You can camp. You can picnic. You can even rent swan-shaped paddle boats to navigate one of six deep blue lakes that shimmer high in the Hindu Kush mountains, amid picturesque red-hued cliffs and rocky natural dams.
Sounds like an idyllic vacation destination, until you consider that Band-e Amir National Park lies in the heart of Afghanistan, a nation still firmly under “do not travel” advisories from the United States and other countries.
It’s been close to 10 years since Afghanistan officially designated the roughly 600-square-kilometer slice of central Bamiyan province as a national park in the hope that it would offer citizens a respite from the turmoil that has ravaged their country.
So did it work? Or like many dreams for the Afghan nation after it was wrested from control of the ultra-conservative Taliban regime nearly two decades ago, did it fail to take root?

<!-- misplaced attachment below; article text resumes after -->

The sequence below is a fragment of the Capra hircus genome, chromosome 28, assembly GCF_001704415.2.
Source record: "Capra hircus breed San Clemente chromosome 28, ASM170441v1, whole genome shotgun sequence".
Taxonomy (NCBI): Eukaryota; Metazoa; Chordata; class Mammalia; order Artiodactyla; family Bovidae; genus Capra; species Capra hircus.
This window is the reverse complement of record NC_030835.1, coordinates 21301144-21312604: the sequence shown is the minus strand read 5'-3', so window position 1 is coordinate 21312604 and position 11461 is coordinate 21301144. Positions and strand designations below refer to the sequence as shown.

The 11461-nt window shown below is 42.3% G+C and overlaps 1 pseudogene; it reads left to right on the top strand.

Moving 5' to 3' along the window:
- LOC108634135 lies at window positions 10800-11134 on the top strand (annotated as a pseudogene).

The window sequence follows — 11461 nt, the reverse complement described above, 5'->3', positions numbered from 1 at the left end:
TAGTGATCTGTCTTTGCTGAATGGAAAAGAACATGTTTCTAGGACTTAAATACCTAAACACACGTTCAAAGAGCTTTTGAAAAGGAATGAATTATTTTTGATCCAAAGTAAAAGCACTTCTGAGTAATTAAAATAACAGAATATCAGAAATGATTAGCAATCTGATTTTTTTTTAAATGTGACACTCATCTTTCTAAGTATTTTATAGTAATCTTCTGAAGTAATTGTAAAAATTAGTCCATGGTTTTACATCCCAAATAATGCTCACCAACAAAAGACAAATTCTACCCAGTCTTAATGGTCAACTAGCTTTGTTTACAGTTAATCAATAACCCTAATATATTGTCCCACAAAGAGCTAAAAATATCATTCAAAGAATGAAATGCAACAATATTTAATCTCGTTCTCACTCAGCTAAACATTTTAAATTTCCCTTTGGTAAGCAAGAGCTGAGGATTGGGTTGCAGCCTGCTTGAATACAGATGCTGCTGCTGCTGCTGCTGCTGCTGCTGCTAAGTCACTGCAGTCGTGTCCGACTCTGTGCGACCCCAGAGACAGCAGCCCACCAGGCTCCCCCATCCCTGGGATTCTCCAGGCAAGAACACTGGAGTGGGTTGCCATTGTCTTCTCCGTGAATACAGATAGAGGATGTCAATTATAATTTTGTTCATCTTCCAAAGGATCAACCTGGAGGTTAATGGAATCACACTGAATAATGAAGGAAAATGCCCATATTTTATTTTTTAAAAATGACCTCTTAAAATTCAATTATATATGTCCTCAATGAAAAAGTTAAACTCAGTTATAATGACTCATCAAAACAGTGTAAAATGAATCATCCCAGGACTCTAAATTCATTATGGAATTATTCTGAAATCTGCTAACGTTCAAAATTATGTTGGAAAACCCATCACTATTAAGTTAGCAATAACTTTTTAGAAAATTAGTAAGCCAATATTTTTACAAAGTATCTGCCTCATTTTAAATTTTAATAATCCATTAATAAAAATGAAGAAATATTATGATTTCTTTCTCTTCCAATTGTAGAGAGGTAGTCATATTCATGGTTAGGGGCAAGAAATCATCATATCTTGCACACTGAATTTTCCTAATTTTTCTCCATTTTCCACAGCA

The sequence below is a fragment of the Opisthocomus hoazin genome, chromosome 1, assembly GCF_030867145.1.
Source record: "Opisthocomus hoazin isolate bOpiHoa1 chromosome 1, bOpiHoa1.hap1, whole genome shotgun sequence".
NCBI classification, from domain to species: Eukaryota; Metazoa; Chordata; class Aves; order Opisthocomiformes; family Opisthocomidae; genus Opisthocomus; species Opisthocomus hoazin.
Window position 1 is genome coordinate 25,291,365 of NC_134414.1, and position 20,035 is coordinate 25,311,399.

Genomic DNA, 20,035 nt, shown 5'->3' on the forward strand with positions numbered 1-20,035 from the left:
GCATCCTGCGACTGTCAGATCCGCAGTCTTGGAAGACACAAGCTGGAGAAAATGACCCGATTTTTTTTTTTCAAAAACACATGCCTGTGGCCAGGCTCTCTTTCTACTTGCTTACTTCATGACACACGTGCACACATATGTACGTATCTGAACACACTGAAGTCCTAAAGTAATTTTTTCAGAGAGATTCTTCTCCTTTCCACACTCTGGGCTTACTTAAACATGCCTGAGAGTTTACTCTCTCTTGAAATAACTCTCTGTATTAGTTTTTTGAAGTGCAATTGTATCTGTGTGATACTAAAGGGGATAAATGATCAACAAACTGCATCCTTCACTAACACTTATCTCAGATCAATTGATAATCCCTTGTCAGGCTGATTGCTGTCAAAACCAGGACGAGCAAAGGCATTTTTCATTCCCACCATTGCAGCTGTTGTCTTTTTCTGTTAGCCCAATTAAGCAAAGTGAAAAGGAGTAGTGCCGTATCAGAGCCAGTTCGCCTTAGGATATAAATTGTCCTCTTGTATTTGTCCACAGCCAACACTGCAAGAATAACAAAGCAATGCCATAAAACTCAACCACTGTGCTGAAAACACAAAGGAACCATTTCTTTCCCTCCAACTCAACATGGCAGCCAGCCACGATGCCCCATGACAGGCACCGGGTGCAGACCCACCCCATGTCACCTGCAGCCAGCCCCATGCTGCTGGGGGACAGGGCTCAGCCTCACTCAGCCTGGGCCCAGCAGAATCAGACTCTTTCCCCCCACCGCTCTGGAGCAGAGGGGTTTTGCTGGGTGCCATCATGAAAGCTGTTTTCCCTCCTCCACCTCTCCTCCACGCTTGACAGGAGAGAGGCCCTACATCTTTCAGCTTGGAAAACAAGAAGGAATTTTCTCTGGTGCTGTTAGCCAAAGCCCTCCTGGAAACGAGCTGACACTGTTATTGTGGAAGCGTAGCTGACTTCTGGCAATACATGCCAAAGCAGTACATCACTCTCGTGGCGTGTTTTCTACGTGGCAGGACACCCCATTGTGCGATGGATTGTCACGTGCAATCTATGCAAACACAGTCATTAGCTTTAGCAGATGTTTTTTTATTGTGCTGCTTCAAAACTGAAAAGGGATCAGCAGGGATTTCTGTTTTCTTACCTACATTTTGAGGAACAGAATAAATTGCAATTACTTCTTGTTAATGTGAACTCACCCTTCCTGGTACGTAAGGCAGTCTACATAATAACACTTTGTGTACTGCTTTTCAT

For those who helped create the national park in 2009 after decades of delay due to war, the peaceful Band-e-Amir National Park tells an entirely different story of a country whose recent historical narrative has been defined by violence.
“This park serves as an icon for the identity of the Afghan people for essentially a beacon of stability for three decades of chaos that they went through,” says Alex Dehgan, the Wildlife Conservation Society’s Afghanistan country director from 2006 to 2008.
The WCS, along with a number of international agencies and funding partners including USAID and the United Nations Development Programme, assisted the local Afghan government in helping to establish and manage the park.
Band-e-Amir National Park is located in central Afghanistan’s Bamiyan province, an area of the country that attracted worldwide recognition and international condemnation when the Taliban destroyed its famous 6th-century Buddha statues in 2001.
Despite being one of the country’s poorest and least developed regions, Bamiyan remains one of the safest areas of Afghanistan today.